Trailing 5-3 entering the fourth, the Dash took advantage of three Wilmington errors to get back on top 6-5.


Rangel Ravelo reached on an error by Schlehuber. He moved over on Farrell’s single to left, and Josh Richmond got on because of Trapp’s fielding error.


Heisler drove in Ravelo to cut the deficit to 5-4.


With runners on second and third, Johnson hit a grounder to Trapp, who made an errant throw home, allowing Farrell and Richmond to score to give the Dash a 6-5 lead.


The Blue Rocks took a 5-3 lead in the third as Dash starting pitcher Braulio Ortiz struggled with command.


On top of a balk and an error in the inning for the Dash, Ortiz walked three batters, including one with the bases loaded.


After that, Ortiz settled in and only allowed one hit over the next three innings. He went six innings, five runs on six hits, with four of the runs being earned. His four strikeouts all came against Trapp.

“ Huge, huge – not only for him, but for us as a team, to give us six innings,” Newman said. “He was up in the zone a little bit early, and settled down and got through six.”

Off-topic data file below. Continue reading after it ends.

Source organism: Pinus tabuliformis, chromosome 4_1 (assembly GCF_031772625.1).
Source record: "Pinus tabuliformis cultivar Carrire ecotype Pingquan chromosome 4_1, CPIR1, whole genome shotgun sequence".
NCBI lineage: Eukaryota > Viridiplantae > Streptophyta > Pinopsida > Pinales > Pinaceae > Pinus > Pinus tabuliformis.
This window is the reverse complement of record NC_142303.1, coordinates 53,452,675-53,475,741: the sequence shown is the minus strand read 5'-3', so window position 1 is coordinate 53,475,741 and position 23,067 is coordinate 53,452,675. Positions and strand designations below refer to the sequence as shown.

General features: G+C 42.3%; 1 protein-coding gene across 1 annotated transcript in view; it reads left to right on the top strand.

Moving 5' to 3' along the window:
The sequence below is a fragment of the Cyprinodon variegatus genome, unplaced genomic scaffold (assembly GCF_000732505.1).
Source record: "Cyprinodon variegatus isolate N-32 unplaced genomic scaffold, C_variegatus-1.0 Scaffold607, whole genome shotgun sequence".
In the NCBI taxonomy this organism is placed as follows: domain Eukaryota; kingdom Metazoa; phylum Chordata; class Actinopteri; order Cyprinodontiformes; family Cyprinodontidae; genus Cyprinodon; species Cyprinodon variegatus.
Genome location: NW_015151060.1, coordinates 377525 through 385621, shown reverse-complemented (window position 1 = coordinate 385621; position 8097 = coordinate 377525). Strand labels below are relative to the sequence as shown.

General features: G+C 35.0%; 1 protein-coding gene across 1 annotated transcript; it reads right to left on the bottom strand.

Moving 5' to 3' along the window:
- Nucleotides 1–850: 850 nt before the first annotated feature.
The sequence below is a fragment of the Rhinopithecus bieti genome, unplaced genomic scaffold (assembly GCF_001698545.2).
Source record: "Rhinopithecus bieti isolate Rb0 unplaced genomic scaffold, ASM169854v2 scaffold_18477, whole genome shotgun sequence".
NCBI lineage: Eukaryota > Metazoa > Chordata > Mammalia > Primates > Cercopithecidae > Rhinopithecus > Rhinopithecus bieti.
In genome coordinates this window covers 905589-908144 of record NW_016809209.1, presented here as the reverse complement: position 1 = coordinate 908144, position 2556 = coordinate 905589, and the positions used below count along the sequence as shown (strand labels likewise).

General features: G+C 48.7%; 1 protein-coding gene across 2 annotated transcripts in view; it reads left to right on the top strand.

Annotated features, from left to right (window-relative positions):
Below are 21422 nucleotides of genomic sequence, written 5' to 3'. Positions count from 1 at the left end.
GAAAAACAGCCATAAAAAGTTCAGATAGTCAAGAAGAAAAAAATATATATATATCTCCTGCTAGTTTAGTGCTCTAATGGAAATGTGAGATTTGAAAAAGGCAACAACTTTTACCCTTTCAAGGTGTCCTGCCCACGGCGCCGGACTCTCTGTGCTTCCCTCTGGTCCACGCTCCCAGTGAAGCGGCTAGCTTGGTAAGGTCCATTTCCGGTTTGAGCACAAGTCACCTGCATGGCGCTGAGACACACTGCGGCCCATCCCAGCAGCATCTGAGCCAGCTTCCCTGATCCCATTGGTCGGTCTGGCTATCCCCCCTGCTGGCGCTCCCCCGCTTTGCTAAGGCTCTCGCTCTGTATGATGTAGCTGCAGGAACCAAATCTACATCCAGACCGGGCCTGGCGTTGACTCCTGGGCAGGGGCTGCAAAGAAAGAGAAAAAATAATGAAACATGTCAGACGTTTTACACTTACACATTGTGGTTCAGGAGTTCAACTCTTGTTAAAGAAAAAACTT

The Dash led 3-2 after the second inning after Farrell crushed a homer just to the right of the scoreboard in right-center field.


Raben helped Wilmington score first with a double to deep center.


The Dash answered in the bottom half of the inning when DeMichele scored on Curley’s RBI triple. Smith brought him in with a single to give Winston-Salem a 2-1 lead.


The second game of the three-game series is scheduled for Friday at 7 p.m. Right-hander Chris Beck (10-8, 2.84 ERA) will start for the Dash. Right-hander J.C. Sulbaran (0-1, 11.12) will start for the Blue Rocks.



Edited by OilCan